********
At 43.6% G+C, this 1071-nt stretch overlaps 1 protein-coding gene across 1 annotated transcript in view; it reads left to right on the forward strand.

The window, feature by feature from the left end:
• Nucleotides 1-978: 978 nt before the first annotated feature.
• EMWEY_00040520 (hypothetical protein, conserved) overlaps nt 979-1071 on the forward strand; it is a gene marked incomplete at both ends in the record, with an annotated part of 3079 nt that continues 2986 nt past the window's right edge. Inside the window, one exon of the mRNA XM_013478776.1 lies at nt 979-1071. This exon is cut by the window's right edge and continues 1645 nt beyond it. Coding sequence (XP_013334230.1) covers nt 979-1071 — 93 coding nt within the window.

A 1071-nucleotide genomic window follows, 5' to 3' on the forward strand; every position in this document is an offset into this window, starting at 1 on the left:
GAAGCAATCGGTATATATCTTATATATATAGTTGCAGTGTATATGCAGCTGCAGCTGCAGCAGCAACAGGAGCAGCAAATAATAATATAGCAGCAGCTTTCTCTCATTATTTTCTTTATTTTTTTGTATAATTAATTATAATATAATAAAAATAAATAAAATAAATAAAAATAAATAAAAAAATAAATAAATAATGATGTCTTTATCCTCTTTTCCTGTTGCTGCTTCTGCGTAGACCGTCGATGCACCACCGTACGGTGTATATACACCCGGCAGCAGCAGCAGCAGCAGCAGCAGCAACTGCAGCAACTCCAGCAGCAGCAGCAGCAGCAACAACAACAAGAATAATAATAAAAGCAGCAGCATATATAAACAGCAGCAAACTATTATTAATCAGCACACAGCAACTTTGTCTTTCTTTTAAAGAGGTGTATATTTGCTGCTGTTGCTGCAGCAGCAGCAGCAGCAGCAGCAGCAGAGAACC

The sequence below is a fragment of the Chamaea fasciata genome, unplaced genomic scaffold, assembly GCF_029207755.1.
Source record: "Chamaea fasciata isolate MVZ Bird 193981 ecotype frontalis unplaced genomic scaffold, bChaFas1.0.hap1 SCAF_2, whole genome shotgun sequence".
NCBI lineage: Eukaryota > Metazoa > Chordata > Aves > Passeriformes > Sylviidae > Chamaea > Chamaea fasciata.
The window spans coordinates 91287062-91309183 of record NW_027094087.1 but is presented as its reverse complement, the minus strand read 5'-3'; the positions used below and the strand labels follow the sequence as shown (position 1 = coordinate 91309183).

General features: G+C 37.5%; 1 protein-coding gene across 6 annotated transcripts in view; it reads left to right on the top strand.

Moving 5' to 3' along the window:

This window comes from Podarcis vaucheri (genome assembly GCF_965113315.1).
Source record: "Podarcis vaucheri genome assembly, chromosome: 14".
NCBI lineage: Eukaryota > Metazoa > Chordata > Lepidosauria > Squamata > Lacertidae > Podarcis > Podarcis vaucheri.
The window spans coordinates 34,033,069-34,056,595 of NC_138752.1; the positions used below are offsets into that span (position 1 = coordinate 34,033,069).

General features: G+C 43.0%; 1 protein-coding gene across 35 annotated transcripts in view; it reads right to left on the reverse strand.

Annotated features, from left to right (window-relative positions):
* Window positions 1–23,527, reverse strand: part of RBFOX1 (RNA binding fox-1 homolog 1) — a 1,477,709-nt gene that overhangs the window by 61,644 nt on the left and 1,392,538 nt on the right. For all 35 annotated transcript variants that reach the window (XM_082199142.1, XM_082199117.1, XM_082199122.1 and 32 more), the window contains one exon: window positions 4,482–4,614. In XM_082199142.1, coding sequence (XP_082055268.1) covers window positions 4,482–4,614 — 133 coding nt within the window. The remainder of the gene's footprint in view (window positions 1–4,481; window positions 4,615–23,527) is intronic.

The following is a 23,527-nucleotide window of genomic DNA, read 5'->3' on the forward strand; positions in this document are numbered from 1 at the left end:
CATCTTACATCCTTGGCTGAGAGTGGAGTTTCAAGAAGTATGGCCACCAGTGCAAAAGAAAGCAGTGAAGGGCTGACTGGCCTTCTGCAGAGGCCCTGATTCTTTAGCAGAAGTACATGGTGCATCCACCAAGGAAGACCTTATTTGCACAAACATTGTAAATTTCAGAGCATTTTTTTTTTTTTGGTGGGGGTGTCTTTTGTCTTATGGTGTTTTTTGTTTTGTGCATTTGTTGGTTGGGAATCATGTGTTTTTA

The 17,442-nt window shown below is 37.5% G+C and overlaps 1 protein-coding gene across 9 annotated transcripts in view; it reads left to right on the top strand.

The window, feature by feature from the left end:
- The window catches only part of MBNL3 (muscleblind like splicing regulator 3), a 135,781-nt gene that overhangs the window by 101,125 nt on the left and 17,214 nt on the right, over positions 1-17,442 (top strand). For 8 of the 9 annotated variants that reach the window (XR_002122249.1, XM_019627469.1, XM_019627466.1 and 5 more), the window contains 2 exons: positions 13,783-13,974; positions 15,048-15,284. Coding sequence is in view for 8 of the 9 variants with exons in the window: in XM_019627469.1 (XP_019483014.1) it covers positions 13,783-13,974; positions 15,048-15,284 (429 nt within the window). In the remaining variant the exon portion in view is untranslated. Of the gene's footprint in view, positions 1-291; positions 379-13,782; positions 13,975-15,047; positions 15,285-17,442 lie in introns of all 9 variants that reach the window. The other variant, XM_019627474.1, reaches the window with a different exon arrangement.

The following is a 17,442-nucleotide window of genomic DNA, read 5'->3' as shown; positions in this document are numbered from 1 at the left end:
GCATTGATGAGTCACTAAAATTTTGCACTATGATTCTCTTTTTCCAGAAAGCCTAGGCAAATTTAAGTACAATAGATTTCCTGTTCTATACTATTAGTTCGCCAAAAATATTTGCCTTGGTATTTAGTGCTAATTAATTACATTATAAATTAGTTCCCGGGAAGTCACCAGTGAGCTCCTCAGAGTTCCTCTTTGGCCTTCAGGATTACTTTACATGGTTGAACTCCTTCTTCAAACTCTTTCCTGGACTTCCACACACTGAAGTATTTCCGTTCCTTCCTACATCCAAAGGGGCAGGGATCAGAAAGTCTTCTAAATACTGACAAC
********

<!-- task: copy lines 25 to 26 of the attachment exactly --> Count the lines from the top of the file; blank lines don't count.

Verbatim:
The following is a 17,442-nucleotide window of genomic DNA, read 5'->3' as shown; positions in this document are numbered from 1 at the left end:
GCATTGATGAGTCACTAAAATTTTGCACTATGATTCTCTTTTTCCAGAAAGCCTAGGCAAATTTAAGTACAATAGATTTCCTGTTCTATACTATTAGTTCGCCAAAAATATTTGCCTTGGTATTTAGTGCTAATTAATTACATTATAAATTAGTTCCCGGGAAGTCACCAGTGAGCTCCTCAGAGTTCCTCTTTGGCCTTCAGGATTACTTTACATGGTTGAACTCCTTCTTCAAACTCTTTCCTGGACTTCCACACACTGAAGTATTTCCGTTCCTTCCTACATCCAAAGGGGCAGGGATCAGAAAGTCTTCTAAATACTGACAAC